TO COMBAT ORGANIZED CRIMES DPS to share information with Asian counterparts

Posted on Feb 08 2000

The Department of Public Safety has made an agreement with law enforcement agencies in Thailand, Japan and Korea for an exchange of intelligence information on the operation of Asian organized crime.

DPS Commissioner Charles W. Ingram and Capt. Max Concepcion met with the top officials of agencies in these three countries during the 8th Annual Asian Criminal Enterprise Conference held in Honolulu, Hawaii on Jan. 18-21, 2000.

Criminal enterprise includes the manufacture of fake credit cards, drug trafficking, international kidnapping, smuggling of firearms, Chinese smuggling and money laundering.

As police and customs officials in western part of the United States, Honolulu, Guam and the CNMI tighten security against drug trafficking, the Chinese Triad has now made Canada as transshipment point, according to Mr. Ingram.

DPS has been carrying out surveillance on suspected people who are involved in the sale of “ice” on the island. But Mr. Ingram said the most effective way to cut down if not eliminate the importation and sale of this illegal substance is the cooperation of the community in reporting the involvement of people in this activity.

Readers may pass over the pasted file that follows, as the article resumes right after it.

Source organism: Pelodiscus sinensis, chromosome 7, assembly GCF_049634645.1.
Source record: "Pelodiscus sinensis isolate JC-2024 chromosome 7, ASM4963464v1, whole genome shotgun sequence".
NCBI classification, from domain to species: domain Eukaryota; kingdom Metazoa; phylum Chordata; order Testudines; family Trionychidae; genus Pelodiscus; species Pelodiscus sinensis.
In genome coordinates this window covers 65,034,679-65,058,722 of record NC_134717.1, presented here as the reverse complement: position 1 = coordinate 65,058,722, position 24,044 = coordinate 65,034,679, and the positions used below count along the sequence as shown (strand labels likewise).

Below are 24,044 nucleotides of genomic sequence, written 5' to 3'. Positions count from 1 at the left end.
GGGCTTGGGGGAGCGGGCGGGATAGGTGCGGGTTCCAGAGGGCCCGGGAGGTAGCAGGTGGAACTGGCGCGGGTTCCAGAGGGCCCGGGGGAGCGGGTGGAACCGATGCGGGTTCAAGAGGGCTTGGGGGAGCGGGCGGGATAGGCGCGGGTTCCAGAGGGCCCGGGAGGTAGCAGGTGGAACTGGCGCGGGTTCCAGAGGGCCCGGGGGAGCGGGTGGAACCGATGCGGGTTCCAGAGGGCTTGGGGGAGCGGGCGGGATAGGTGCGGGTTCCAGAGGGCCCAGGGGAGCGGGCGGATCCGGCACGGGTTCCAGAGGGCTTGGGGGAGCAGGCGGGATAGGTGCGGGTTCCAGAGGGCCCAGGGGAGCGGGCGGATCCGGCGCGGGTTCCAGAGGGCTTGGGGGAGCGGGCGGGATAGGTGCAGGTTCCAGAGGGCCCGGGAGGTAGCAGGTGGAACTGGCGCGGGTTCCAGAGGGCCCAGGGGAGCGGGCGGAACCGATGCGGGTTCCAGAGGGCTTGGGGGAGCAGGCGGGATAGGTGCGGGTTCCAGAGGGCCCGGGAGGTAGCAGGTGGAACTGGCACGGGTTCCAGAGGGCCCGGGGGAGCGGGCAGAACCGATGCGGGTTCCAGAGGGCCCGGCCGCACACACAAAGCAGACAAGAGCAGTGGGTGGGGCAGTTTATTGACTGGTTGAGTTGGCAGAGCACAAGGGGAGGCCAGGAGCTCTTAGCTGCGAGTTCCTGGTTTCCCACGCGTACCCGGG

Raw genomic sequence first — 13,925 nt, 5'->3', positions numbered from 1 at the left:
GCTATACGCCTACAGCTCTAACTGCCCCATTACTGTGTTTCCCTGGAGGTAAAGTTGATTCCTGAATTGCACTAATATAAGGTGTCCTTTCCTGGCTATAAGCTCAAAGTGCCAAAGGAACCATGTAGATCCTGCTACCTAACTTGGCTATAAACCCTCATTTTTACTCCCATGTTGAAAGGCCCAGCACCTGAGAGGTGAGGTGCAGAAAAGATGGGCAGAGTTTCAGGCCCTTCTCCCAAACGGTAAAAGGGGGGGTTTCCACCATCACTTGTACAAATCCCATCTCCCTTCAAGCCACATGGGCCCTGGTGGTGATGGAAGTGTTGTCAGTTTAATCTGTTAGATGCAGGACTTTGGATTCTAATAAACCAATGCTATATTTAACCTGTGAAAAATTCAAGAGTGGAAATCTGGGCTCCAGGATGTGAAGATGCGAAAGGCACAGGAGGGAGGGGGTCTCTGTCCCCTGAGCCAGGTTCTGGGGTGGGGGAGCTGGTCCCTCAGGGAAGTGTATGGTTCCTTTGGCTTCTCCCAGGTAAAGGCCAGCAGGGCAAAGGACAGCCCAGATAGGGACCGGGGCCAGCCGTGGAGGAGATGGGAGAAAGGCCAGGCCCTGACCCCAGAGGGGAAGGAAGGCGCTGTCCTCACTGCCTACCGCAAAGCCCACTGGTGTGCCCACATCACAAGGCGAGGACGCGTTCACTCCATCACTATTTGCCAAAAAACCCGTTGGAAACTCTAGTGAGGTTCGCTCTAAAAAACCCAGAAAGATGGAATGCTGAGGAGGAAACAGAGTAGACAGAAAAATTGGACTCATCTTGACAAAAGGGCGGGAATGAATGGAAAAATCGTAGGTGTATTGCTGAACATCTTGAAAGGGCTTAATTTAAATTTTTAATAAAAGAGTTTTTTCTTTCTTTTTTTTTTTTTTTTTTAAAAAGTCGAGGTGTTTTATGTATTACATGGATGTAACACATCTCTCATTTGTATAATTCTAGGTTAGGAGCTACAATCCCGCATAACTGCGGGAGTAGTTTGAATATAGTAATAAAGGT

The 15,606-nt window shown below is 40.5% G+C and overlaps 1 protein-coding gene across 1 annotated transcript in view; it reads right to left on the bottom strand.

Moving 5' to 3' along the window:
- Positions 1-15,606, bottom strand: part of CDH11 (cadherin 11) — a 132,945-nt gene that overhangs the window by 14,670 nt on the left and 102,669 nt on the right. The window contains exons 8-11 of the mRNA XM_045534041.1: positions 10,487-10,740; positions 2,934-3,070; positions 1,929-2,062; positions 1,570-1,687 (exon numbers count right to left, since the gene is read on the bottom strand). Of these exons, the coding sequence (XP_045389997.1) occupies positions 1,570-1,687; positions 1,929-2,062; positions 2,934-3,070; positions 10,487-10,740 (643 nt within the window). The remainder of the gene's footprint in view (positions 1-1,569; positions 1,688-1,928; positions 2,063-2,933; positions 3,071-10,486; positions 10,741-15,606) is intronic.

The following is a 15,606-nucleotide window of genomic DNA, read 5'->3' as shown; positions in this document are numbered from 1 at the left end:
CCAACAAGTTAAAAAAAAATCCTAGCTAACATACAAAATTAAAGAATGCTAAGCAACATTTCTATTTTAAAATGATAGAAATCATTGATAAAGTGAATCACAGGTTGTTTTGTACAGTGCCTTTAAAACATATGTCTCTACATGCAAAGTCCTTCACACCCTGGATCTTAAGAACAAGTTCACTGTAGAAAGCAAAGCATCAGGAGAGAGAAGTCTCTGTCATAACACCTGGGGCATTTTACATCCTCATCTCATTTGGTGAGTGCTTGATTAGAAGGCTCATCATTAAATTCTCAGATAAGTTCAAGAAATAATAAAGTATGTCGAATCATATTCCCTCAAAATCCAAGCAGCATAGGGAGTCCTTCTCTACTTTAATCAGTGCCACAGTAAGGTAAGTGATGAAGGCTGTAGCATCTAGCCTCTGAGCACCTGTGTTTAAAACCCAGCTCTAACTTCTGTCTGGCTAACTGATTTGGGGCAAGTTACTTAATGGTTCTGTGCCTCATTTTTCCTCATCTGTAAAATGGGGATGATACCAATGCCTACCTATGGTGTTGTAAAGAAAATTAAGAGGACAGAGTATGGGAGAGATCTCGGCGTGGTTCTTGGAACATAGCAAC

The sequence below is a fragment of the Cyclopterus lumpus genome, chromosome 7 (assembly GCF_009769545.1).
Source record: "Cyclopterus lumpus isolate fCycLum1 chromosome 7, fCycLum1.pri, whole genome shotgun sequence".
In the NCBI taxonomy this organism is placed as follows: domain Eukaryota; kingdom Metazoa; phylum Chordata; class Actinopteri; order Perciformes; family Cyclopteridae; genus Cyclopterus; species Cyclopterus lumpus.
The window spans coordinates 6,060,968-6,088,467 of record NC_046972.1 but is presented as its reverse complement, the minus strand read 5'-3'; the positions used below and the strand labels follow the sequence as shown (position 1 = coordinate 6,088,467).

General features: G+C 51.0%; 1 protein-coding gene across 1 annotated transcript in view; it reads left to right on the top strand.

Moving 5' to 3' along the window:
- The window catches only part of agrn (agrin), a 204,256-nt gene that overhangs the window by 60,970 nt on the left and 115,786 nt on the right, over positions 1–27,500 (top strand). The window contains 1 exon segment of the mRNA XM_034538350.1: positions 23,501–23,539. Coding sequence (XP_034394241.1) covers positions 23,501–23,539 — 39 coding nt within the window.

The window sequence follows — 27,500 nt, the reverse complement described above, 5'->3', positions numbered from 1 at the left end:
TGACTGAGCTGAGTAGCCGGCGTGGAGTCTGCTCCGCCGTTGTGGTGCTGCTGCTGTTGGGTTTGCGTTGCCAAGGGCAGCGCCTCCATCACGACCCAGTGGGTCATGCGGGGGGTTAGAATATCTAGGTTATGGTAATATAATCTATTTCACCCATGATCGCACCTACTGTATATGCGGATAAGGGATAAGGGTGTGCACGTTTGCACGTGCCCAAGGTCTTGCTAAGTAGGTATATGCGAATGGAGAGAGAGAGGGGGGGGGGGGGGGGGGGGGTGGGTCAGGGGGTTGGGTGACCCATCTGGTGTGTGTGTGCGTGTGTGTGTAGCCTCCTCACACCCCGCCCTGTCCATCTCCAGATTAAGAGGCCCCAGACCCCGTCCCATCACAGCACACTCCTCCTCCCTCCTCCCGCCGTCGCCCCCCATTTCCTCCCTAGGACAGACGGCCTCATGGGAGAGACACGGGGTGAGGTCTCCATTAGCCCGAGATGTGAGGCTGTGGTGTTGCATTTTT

“Community involvement is still a big factor in drug prevention program. We have to constantly carry out awareness campaign to inform the people especially the youth about the dangers of drug use,” he added.

The DPS chief said such effort may be complemented by passing appropriate legislation in connection with drug trafficking. In Hawaii, a law was recently passed leading to the arrest of people involved in the manufacture of drugs. Mr. Ingram said such law will also discourage the setting up of clandestine laboratories on the island.

In Japan, the importation of methamphetamine hydrochloride or “ice” has become a major problem for many years now primarily coming from Taiwan, China and Korea.

A study conducted on Southeast Asian drug trafficking showed that the top four countries involved in the production of opium to heroin are Burma, Laos, Thailand and Vietnam.

In China alone, domestic consumption of heroin has grown with 596,000 registered drug addicts. Old routes of drug operation is through Thailand to the United States or indirectly through Hong Kong. In Canada, drugs are most likely transshipped to Vancouver for the U.S. market. Customers from the United States have to go to Canada to buy the drugs.

In Australia, the heads of law enforcement agencies agreed to a coordinated national approach to Asian Organized Crime under the Blade National Task Force and its National Management Plan in 1995.

According to the National Crime Authority in Australia, heroin trafficking has consistently ranked as the organized crime activity with the greatest threat, directly and indirectly to the Australian community. It is estimated that approximately 5,000 kg. of heroin is required to support user demand in Australia. Eighty percent is imported by South-East Asian Australians.

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